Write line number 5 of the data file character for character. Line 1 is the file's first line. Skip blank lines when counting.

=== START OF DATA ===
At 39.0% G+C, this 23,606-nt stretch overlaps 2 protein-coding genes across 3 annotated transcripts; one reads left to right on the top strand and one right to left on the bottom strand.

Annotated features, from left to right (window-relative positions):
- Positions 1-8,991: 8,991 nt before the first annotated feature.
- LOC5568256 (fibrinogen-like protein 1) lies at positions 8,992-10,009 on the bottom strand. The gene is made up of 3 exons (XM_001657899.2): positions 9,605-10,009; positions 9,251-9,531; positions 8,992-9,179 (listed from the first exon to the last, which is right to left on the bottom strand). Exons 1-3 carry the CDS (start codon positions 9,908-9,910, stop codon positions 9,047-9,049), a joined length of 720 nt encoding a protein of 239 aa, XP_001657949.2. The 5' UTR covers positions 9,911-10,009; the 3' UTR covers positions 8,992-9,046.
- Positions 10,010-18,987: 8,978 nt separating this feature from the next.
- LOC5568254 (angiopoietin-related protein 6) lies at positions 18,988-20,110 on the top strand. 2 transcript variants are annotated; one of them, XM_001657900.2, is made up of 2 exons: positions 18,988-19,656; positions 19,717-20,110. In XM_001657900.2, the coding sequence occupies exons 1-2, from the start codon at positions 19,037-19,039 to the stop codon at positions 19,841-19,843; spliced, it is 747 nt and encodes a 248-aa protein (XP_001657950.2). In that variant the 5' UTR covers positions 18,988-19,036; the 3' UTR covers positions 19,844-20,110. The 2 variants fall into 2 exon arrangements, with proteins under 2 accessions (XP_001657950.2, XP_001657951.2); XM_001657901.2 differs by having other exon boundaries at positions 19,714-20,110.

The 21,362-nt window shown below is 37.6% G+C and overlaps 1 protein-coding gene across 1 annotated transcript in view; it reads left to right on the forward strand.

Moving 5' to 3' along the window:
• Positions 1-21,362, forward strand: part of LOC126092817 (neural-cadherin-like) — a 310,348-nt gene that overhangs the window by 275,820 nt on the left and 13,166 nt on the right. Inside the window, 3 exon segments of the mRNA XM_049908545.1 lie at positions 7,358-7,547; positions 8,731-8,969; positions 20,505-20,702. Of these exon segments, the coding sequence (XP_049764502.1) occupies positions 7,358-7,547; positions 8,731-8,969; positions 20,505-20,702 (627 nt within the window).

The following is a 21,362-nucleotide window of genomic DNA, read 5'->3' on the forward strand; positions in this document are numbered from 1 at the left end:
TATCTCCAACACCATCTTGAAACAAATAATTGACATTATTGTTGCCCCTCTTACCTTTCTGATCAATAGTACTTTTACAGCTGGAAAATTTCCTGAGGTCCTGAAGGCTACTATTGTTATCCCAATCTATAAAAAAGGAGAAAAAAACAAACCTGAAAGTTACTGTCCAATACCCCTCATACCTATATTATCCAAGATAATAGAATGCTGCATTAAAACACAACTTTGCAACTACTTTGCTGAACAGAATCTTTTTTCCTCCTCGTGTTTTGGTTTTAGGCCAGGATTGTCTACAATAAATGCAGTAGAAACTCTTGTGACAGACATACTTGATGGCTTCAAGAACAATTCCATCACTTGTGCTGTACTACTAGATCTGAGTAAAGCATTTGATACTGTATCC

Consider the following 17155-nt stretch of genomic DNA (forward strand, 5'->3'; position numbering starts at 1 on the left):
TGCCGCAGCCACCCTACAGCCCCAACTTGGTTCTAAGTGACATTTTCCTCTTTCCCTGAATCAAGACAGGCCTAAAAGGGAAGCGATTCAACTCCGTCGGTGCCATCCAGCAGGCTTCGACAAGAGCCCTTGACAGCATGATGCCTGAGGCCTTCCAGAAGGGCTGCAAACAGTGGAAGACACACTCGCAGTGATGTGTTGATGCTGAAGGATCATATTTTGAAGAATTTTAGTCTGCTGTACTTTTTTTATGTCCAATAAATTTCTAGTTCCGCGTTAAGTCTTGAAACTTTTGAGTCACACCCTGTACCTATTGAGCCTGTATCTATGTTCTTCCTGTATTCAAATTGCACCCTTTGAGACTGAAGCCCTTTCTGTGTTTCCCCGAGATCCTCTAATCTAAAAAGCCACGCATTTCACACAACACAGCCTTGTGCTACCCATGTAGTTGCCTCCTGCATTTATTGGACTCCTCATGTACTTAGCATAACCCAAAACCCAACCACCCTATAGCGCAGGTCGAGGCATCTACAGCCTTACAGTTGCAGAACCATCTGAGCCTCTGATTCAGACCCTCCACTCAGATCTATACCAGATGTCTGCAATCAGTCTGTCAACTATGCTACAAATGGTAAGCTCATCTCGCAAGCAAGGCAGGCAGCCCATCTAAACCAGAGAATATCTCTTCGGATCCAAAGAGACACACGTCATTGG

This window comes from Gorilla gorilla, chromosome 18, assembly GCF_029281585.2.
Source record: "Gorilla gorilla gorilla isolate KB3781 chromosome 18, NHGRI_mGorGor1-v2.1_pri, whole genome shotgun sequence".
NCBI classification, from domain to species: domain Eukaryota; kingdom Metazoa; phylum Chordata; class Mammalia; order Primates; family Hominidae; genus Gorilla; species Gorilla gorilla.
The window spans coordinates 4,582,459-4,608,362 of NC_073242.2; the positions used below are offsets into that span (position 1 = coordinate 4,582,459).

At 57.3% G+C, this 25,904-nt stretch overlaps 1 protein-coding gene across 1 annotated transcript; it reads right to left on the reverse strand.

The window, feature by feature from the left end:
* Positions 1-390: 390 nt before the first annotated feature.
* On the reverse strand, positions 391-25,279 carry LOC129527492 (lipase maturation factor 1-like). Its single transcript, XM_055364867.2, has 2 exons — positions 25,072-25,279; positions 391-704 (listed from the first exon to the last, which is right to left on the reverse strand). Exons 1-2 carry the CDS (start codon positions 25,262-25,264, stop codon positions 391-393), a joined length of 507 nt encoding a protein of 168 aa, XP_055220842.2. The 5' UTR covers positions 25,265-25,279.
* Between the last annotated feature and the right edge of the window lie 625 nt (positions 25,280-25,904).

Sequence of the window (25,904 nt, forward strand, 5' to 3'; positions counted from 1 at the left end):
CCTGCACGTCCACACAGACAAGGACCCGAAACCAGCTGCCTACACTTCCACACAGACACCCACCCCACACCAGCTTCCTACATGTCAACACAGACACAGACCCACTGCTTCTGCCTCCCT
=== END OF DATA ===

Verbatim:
- Positions 10,010-18,987: 8,978 nt separating this feature from the next.